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RobertC
Posts: 292
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Location: Winter Garden, FL

Re: Battery temperature management

Fri Aug 02, 2013 4:26 pm

alohart wrote:
RobertC wrote:The i-MiEV battery was developed by Toshiba and uses lithium titanate oxide in its anode.
http://www.toshiba.co.jp/about/press/2011_06/pr1603.htm
The following line is in the press release:
The SCiB™ also generates little heat while recharging, eliminating the need for power to cool the battery module.

This does not apply to i-MiEV's sold anywhere outside of Japan, and maybe not even those sold in Japan. The i-MiEV battery is manufactured by the Yuasa-Mitsubishi joint venture, GS Yuasa.

RobertC wrote:The Leaf uses lithium manganese oxide.

As does the i-MiEV.


Documentation?
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RobertC
Posts: 292
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Location: Winter Garden, FL

Re: Battery temperature management

Fri Aug 02, 2013 7:06 pm

siai47 wrote:It's possible you could use the remote to pre-cool the battery. However, I am not up to speed on the remote, but is seems the remote causes the A/C (or heat) system to default to some pre-configured operation. I don't know if it overrides the positions of the dash controls.

I tried the remote AC and the dash controls are ignored and the cold air only comes out the top vents.
I would think that it would be possible to have the AC put cold air into the battery pack when charging at L1 or L2, maybe 5 minutes every hour, when the pack temperature is above 86 degrees.
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siai47
Posts: 363
Joined: Fri Jun 14, 2013 5:54 pm

Re: Battery temperature management

Fri Aug 02, 2013 7:25 pm

Small point--it is a Lithium Manganese dioxide cell. The LEV 50-4 and -8's that are in our I-MiEV's are a slightly modified cell that originated from the Yuasa LIM series of commercial Lithium batteries. The first clue that we don't have Toshiba cells in our pack was that the largest Toshiba cell manufactured when our cars were built was a 20 AH cell. It also has different voltage characteristics from the LEV 50. There is no combination of 88 Toshiba cells that would give us a 16 KWH pack at 360 volts. There are also some talk that the batteries in the 787 Dreamliner are the same as the ones in the I-MiEV. Although they are made by Yuasa, they are a Lithium Cobalt cell. Documentation for this came from a Yuasa technical report on the development of the LEV 50 cell and from the material data safety sheets for the cell. The last clue as to what cells we have is that I dropped the pack in one of my I-MiEV's and looked.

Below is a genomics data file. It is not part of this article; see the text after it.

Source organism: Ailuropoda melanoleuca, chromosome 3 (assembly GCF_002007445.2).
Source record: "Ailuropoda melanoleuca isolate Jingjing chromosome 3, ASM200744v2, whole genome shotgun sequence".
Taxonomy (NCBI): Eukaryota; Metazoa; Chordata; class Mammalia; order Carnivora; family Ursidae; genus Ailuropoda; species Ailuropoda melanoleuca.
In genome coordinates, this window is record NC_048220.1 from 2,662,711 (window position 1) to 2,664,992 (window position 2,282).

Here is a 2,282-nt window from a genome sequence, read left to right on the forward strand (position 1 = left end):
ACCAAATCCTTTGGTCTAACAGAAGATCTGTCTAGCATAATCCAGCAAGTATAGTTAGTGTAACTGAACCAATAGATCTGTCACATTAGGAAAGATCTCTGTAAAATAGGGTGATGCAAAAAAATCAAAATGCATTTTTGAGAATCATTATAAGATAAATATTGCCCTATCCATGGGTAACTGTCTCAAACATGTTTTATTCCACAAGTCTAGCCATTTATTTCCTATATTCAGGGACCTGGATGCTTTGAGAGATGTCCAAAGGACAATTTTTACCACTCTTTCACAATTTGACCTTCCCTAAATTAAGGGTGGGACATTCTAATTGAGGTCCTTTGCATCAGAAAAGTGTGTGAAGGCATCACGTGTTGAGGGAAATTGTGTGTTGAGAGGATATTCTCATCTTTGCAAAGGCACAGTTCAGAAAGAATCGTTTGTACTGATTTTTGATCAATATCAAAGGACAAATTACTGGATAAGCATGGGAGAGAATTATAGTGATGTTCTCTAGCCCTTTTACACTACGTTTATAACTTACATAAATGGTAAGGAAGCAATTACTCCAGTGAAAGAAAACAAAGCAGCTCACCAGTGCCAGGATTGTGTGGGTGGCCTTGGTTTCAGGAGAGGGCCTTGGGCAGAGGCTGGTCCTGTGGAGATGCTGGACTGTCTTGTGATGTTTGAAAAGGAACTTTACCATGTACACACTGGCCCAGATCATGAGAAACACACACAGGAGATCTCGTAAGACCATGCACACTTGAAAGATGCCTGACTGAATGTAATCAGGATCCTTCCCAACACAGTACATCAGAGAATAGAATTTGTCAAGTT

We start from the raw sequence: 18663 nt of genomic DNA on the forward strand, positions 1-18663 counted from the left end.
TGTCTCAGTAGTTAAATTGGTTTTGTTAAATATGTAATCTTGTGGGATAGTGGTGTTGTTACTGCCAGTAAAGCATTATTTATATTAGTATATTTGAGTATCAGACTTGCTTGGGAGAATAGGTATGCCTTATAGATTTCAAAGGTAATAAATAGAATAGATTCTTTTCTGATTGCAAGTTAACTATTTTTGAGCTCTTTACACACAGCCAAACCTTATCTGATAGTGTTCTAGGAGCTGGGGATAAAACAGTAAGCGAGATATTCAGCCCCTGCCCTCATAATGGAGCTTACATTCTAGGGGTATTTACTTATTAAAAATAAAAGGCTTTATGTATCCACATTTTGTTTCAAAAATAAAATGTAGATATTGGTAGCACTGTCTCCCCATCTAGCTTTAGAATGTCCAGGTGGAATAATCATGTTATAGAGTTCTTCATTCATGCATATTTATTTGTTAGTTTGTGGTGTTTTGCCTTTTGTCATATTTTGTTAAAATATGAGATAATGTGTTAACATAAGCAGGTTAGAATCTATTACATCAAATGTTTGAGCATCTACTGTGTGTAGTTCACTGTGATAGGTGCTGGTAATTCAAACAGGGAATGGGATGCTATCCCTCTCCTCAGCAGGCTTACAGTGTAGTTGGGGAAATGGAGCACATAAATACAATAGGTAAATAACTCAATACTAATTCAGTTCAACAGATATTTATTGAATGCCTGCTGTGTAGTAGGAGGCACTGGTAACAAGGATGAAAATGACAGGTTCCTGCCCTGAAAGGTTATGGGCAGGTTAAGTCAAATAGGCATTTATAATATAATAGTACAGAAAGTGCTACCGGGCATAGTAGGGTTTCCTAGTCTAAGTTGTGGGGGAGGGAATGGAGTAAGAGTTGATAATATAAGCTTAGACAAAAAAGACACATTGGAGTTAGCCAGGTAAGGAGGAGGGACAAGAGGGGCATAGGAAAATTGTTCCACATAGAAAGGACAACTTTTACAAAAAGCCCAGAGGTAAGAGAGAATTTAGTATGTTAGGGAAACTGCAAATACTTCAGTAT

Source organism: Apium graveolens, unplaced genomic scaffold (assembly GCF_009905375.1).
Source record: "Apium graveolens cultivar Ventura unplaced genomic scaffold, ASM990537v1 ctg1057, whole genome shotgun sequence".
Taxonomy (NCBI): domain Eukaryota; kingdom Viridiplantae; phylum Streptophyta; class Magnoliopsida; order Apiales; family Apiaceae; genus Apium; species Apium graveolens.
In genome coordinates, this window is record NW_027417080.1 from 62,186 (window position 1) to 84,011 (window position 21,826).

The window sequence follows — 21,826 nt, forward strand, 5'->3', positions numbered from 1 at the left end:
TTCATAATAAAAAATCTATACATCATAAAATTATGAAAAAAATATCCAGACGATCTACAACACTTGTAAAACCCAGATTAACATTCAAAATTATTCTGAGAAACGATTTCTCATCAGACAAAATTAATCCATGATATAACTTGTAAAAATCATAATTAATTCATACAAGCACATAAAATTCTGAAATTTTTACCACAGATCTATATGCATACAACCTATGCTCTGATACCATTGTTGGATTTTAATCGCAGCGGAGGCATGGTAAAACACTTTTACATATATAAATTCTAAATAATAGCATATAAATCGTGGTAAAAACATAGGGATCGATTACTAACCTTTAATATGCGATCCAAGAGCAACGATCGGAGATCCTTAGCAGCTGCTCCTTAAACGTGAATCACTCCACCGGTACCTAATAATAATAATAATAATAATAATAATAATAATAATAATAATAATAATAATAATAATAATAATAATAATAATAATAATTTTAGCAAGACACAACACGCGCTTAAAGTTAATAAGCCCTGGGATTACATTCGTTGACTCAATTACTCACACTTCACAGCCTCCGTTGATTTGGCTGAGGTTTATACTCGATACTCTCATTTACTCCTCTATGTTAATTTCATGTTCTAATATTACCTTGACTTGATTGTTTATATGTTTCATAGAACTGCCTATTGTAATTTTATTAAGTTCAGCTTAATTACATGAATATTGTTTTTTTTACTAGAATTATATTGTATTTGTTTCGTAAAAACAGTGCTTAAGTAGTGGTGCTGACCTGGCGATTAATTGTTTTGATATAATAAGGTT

fjpod
Posts: 529
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Location: NYC

Re: Battery temperature management

Sat Aug 03, 2013 3:25 am

One has to think that if MM went through all the trouble developing the cooling/heating system, but only put it into their chaedmo cars, there must be a reason...like, normal battery temps while charging/discharging do not need temperature management...for the battery size and chemistry that we have. We would probably waste more energy cooling our batteries than it was worth.

Again, no hard scientific facts here, but just considering what a group of rational engineers might do.

Consider a Tesla for a moment. They need a thermal management system because they dump so much juice into those massive batteries, that the lights dim in Peoria when a single person turns one on. (OK, I'm stretching it a bit)...but they do use so much juice. The Tesla actually has two charging ports that you must use simultaneously to get any kind of a reasonable charging time. and I think they each pull something like 50 amps, 200 volts.